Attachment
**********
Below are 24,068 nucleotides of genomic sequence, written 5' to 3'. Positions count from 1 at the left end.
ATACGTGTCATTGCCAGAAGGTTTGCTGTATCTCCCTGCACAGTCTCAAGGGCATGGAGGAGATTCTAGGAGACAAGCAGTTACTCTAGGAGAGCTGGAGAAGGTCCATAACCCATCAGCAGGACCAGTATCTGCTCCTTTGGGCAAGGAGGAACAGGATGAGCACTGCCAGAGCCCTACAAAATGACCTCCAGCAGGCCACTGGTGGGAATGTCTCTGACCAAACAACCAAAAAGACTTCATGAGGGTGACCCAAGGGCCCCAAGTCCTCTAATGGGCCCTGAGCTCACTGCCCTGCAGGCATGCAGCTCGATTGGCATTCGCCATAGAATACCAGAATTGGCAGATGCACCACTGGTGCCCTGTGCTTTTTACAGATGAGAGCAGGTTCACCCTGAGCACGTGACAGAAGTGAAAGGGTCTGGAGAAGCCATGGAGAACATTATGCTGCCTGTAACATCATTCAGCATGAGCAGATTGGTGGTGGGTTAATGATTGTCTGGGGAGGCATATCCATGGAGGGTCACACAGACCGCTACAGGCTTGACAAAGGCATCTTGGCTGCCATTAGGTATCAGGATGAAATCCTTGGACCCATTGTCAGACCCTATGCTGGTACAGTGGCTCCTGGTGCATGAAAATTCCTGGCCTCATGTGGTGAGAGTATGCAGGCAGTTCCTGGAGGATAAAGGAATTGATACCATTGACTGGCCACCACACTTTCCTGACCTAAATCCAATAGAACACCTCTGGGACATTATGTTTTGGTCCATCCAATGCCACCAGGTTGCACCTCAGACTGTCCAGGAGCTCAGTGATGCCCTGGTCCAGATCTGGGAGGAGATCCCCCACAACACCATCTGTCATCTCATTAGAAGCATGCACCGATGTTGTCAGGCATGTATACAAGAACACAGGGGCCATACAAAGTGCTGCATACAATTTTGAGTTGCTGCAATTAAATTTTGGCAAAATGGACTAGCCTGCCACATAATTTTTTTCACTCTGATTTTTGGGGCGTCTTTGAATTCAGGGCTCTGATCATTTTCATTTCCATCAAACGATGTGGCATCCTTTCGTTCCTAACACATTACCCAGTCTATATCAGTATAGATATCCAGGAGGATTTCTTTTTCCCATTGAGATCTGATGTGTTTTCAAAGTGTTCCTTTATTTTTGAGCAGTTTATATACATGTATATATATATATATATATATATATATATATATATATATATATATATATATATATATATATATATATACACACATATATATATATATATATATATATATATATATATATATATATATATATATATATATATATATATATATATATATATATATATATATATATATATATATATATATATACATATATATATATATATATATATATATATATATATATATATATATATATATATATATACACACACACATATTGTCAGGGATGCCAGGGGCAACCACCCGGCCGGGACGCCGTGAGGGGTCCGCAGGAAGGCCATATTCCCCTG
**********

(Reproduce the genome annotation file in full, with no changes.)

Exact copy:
Below are 24,068 nucleotides of genomic sequence, written 5' to 3'. Positions count from 1 at the left end.
ATACGTGTCATTGCCAGAAGGTTTGCTGTATCTCCCTGCACAGTCTCAAGGGCATGGAGGAGATTCTAGGAGACAAGCAGTTACTCTAGGAGAGCTGGAGAAGGTCCATAACCCATCAGCAGGACCAGTATCTGCTCCTTTGGGCAAGGAGGAACAGGATGAGCACTGCCAGAGCCCTACAAAATGACCTCCAGCAGGCCACTGGTGGGAATGTCTCTGACCAAACAACCAAAAAGACTTCATGAGGGTGACCCAAGGGCCCCAAGTCCTCTAATGGGCCCTGAGCTCACTGCCCTGCAGGCATGCAGCTCGATTGGCATTCGCCATAGAATACCAGAATTGGCAGATGCACCACTGGTGCCCTGTGCTTTTTACAGATGAGAGCAGGTTCACCCTGAGCACGTGACAGAAGTGAAAGGGTCTGGAGAAGCCATGGAGAACATTATGCTGCCTGTAACATCATTCAGCATGAGCAGATTGGTGGTGGGTTAATGATTGTCTGGGGAGGCATATCCATGGAGGGTCACACAGACCGCTACAGGCTTGACAAAGGCATCTTGGCTGCCATTAGGTATCAGGATGAAATCCTTGGACCCATTGTCAGACCCTATGCTGGTACAGTGGCTCCTGGTGCATGAAAATTCCTGGCCTCATGTGGTGAGAGTATGCAGGCAGTTCCTGGAGGATAAAGGAATTGATACCATTGACTGGCCACCACACTTTCCTGACCTAAATCCAATAGAACACCTCTGGGACATTATGTTTTGGTCCATCCAATGCCACCAGGTTGCACCTCAGACTGTCCAGGAGCTCAGTGATGCCCTGGTCCAGATCTGGGAGGAGATCCCCCACAACACCATCTGTCATCTCATTAGAAGCATGCACCGATGTTGTCAGGCATGTATACAAGAACACAGGGGCCATACAAAGTGCTGCATACAATTTTGAGTTGCTGCAATTAAATTTTGGCAAAATGGACTAGCCTGCCACATAATTTTTTTCACTCTGATTTTTGGGGCGTCTTTGAATTCAGGGCTCTGATCATTTTCATTTCCATCAAACGATGTGGCATCCTTTCGTTCCTAACACATTACCCAGTCTATATCAGTATAGATATCCAGGAGGATTTCTTTTTCCCATTGAGATCTGATGTGTTTTCAAAGTGTTCCTTTATTTTTGAGCAGTTTATATACATGTATATATATATATATATATATATATATATATATATATATATATATATATATATATATATATATATATACACACATATATATATATATATATATATATATATATATATATATATATATATATATATATATATATATATATATATATATATATATATATATATATATATATATATATATATACATATATATATATATATATATATATATATATATATATATATATATATATATATATATACACACACACATATTGTCAGGGATGCCAGGGGCAACCACCCGGCCGGGACGCCGTGAGGGGTCCGCAGGAAGGCCATATTCCCCTG